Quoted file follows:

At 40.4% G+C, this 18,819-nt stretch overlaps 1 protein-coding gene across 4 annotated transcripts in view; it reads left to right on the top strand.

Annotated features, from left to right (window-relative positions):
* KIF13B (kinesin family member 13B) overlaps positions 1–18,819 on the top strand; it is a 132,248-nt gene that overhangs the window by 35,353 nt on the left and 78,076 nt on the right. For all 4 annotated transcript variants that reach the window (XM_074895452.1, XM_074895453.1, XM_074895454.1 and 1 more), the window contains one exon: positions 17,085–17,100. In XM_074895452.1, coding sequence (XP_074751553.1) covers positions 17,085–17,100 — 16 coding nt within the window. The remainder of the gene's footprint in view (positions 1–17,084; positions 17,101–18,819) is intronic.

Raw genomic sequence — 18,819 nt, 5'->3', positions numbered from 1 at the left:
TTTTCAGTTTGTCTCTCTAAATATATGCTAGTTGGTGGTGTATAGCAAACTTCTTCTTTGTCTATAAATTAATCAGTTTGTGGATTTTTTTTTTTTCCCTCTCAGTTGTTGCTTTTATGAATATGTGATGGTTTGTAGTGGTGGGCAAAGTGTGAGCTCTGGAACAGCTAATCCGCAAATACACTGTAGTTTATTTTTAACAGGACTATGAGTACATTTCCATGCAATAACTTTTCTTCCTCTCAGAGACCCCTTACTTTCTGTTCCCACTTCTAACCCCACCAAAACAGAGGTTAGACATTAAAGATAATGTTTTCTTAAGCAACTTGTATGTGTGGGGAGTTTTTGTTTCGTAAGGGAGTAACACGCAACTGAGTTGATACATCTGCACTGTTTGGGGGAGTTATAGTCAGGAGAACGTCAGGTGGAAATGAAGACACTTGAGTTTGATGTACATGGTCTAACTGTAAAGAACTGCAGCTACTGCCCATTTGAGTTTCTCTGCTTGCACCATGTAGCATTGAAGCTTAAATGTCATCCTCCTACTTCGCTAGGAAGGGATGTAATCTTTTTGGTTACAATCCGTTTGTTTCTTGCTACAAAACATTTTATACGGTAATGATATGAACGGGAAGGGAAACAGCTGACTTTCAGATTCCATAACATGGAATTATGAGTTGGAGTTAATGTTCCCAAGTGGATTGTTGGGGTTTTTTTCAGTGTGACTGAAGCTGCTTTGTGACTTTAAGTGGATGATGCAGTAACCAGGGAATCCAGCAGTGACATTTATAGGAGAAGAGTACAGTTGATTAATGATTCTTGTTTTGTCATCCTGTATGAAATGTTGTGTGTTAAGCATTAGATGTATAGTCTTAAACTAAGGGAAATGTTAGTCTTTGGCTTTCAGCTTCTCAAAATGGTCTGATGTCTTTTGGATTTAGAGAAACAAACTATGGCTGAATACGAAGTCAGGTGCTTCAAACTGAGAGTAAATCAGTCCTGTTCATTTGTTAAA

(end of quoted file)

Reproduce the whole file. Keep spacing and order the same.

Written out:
At 40.4% G+C, this 18,819-nt stretch overlaps 1 protein-coding gene across 4 annotated transcripts in view; it reads left to right on the top strand.

Annotated features, from left to right (window-relative positions):
* KIF13B (kinesin family member 13B) overlaps positions 1–18,819 on the top strand; it is a 132,248-nt gene that overhangs the window by 35,353 nt on the left and 78,076 nt on the right. For all 4 annotated transcript variants that reach the window (XM_074895452.1, XM_074895453.1, XM_074895454.1 and 1 more), the window contains one exon: positions 17,085–17,100. In XM_074895452.1, coding sequence (XP_074751553.1) covers positions 17,085–17,100 — 16 coding nt within the window. The remainder of the gene's footprint in view (positions 1–17,084; positions 17,101–18,819) is intronic.

Raw genomic sequence — 18,819 nt, 5'->3', positions numbered from 1 at the left:
TTTTCAGTTTGTCTCTCTAAATATATGCTAGTTGGTGGTGTATAGCAAACTTCTTCTTTGTCTATAAATTAATCAGTTTGTGGATTTTTTTTTTTTCCCTCTCAGTTGTTGCTTTTATGAATATGTGATGGTTTGTAGTGGTGGGCAAAGTGTGAGCTCTGGAACAGCTAATCCGCAAATACACTGTAGTTTATTTTTAACAGGACTATGAGTACATTTCCATGCAATAACTTTTCTTCCTCTCAGAGACCCCTTACTTTCTGTTCCCACTTCTAACCCCACCAAAACAGAGGTTAGACATTAAAGATAATGTTTTCTTAAGCAACTTGTATGTGTGGGGAGTTTTTGTTTCGTAAGGGAGTAACACGCAACTGAGTTGATACATCTGCACTGTTTGGGGGAGTTATAGTCAGGAGAACGTCAGGTGGAAATGAAGACACTTGAGTTTGATGTACATGGTCTAACTGTAAAGAACTGCAGCTACTGCCCATTTGAGTTTCTCTGCTTGCACCATGTAGCATTGAAGCTTAAATGTCATCCTCCTACTTCGCTAGGAAGGGATGTAATCTTTTTGGTTACAATCCGTTTGTTTCTTGCTACAAAACATTTTATACGGTAATGATATGAACGGGAAGGGAAACAGCTGACTTTCAGATTCCATAACATGGAATTATGAGTTGGAGTTAATGTTCCCAAGTGGATTGTTGGGGTTTTTTTCAGTGTGACTGAAGCTGCTTTGTGACTTTAAGTGGATGATGCAGTAACCAGGGAATCCAGCAGTGACATTTATAGGAGAAGAGTACAGTTGATTAATGATTCTTGTTTTGTCATCCTGTATGAAATGTTGTGTGTTAAGCATTAGATGTATAGTCTTAAACTAAGGGAAATGTTAGTCTTTGGCTTTCAGCTTCTCAAAATGGTCTGATGTCTTTTGGATTTAGAGAAACAAACTATGGCTGAATACGAAGTCAGGTGCTTCAAACTGAGAGTAAATCAGTCCTGTTCATTTGTTAAA